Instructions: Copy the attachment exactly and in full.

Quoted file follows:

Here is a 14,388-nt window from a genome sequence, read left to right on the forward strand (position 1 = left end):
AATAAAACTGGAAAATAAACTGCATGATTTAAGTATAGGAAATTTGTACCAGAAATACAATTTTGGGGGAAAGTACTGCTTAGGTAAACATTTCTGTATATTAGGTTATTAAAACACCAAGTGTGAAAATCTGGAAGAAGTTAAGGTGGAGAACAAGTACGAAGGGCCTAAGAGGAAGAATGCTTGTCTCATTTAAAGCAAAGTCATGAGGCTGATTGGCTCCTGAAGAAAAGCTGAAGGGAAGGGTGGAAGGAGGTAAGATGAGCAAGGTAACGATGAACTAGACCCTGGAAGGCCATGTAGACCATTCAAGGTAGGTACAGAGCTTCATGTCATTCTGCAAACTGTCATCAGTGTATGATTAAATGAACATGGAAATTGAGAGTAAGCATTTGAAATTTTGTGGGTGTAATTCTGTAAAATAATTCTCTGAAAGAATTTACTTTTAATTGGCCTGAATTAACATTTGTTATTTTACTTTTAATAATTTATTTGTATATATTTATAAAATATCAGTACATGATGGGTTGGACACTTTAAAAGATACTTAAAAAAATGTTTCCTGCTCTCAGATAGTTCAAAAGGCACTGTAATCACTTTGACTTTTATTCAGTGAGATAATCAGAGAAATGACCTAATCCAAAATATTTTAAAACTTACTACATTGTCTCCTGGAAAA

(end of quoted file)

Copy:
Here is a 14,388-nt window from a genome sequence, read left to right on the forward strand (position 1 = left end):
AATAAAACTGGAAAATAAACTGCATGATTTAAGTATAGGAAATTTGTACCAGAAATACAATTTTGGGGGAAAGTACTGCTTAGGTAAACATTTCTGTATATTAGGTTATTAAAACACCAAGTGTGAAAATCTGGAAGAAGTTAAGGTGGAGAACAAGTACGAAGGGCCTAAGAGGAAGAATGCTTGTCTCATTTAAAGCAAAGTCATGAGGCTGATTGGCTCCTGAAGAAAAGCTGAAGGGAAGGGTGGAAGGAGGTAAGATGAGCAAGGTAACGATGAACTAGACCCTGGAAGGCCATGTAGACCATTCAAGGTAGGTACAGAGCTTCATGTCATTCTGCAAACTGTCATCAGTGTATGATTAAATGAACATGGAAATTGAGAGTAAGCATTTGAAATTTTGTGGGTGTAATTCTGTAAAATAATTCTCTGAAAGAATTTACTTTTAATTGGCCTGAATTAACATTTGTTATTTTACTTTTAATAATTTATTTGTATATATTTATAAAATATCAGTACATGATGGGTTGGACACTTTAAAAGATACTTAAAAAAATGTTTCCTGCTCTCAGATAGTTCAAAAGGCACTGTAATCACTTTGACTTTTATTCAGTGAGATAATCAGAGAAATGACCTAATCCAAAATATTTTAAAACTTACTACATTGTCTCCTGGAAAA